Cobble Hill Tunnel
Cobble Hill Historic District
|Location||Brooklyn, New York City|
|Architectural style||Roman, Italianate, Queen Anne|
|NRHP reference #||89001388|
|Added to NRHP||September 7, 1989|
The Cobble Hill Tunnel (also known as the Atlantic Avenue Tunnel) is an abandoned Long Island Rail Road (LIRR) tunnel beneath Atlantic Avenue in Brooklyn, New York City, running through the neighborhoods of Downtown Brooklyn and Cobble Hill. When open, it ran for about 2,517 feet (767 m) between Columbia Street and Boerum Place. It is the oldest railway tunnel beneath a city street in North America that was fully devoted to rail.[a]
Construction and operation
Originally built as an open cutting, construction began in May 1844, and opened for use on December 3, 1844, but was not completely finished until late Spring 1845. It was built mainly to satisfy public demand for creation of a grade-separated right of way for the Brooklyn and Jamaica Railroad (later Long Island Rail Road) on its way to the South Ferry at the foot of Atlantic Street (later Atlantic Avenue), where passengers could catch ferries to Manhattan. The construction of the cutting also lowered the LIRR's grade through Cobble Hill. Around five years after opening the cutting was roofed over, converting it into a tunnel.
In exchange for building the cutting, the City of Brooklyn granted the B&J permission to operate its steam locomotives on Atlantic Street west of Fifth Avenue (then Parmentier's Garden/Gowanus Lane), all the way to Brooklyn's South Ferry (the present location of Brooklyn's Pier 7). Prior to the cutting being built, the LIRR's western terminus was Atlantic Street at Clinton Street. Train cars were hauled by teams of horses along Atlantic Street from Clinton Street to Parmentier's Garden, where steam locomotives were attached. While the cutting was being built, the railroad operated to a temporary terminal at Pacific Street and Henry Street.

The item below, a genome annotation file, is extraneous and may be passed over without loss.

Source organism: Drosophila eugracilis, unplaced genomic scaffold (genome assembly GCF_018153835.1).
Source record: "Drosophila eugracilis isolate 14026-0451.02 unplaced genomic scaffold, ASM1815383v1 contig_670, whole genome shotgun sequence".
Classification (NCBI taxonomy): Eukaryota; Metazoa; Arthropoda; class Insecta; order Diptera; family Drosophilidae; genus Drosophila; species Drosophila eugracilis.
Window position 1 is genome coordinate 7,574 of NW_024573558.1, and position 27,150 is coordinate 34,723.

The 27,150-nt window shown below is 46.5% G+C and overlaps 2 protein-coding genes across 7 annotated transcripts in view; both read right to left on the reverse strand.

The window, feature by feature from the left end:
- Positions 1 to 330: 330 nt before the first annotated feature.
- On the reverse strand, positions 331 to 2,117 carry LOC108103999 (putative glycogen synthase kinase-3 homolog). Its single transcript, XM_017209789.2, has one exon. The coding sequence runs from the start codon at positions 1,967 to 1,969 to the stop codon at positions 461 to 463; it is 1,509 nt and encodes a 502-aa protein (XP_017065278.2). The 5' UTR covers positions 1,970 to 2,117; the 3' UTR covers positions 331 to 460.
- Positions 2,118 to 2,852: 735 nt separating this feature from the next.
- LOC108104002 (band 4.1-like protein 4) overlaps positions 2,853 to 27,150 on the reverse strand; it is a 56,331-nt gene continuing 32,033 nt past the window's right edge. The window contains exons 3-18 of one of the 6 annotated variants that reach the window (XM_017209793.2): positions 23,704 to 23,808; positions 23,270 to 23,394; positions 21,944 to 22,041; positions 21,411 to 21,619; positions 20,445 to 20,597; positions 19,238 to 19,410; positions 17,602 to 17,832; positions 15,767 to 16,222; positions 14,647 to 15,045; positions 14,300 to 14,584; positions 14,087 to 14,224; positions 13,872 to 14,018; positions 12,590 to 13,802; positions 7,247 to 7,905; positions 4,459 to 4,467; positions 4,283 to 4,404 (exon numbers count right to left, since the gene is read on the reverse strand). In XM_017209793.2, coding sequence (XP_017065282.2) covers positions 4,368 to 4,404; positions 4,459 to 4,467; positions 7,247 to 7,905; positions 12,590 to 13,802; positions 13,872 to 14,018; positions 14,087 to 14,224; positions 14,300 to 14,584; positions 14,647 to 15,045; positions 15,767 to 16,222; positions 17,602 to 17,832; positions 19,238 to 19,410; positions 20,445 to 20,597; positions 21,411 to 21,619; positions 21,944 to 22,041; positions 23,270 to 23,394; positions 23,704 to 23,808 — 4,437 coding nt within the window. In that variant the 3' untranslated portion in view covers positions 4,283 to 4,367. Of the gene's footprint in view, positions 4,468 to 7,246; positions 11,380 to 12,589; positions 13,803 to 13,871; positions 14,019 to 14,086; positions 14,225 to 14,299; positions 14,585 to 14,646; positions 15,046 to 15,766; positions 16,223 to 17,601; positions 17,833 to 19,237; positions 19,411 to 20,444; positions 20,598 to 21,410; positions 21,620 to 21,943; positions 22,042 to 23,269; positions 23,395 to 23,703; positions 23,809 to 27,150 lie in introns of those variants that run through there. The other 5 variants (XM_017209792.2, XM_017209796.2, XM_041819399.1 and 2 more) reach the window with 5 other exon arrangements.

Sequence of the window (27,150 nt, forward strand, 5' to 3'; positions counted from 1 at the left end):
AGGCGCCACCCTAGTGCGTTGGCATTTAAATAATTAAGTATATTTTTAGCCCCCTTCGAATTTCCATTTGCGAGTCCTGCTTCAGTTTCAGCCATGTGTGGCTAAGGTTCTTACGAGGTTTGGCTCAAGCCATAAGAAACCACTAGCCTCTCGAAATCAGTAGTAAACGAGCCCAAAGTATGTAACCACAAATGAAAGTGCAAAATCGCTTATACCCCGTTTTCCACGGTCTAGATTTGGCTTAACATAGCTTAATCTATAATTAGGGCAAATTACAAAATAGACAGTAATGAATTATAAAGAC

The Cobble Hill Tunnel was part of the first rail link between New York City and Boston, Massachusetts. The railroad connected Lower Manhattan via the South Ferry to Greenport on the North Fork of Long Island, where a ferry connected to Stonington, Connecticut, where a rail link continued to Boston. This avoided some difficult construction of bridges over the rivers of southern Connecticut. In 1848, the New York and New Haven Railroad Line was completed through Connecticut, providing a direct, faster rail connection from New York City to Boston. The Cobble Hill Tunnel and the Long Island Railroad remained the primary means of access to most of central Long Island from Manhattan and New York City. As originally built, the cutting was 21 feet (6.4 m) wide and 2,517 feet (767 m) long. Once roofed over the interior height of the newly created tunnel was 17 feet (5.2 m).
The ends of the tunnel were sealed in the fall of 1861. The similar Murray Hill Tunnel on the New York and Harlem Railroad was built as an open cut around 1836, roofed over around the 1850s, and is now in use for automobile traffic.
In 1861, the New York State Legislature voted to ban railroad locomotives from within the limits of the City of Brooklyn. A tax assessment was ordered on all property owners along Atlantic Street (today Atlantic Avenue), to defray the costs of the closure. It was undisclosed at the time that New York State Governor John A. King was a major shareholder in the Brooklyn and Jamaica Railroad (later the Long Island Rail Road) and therefore had a conflict of interest and stood to benefit by the compensation payments to the railroad from the tax assessment.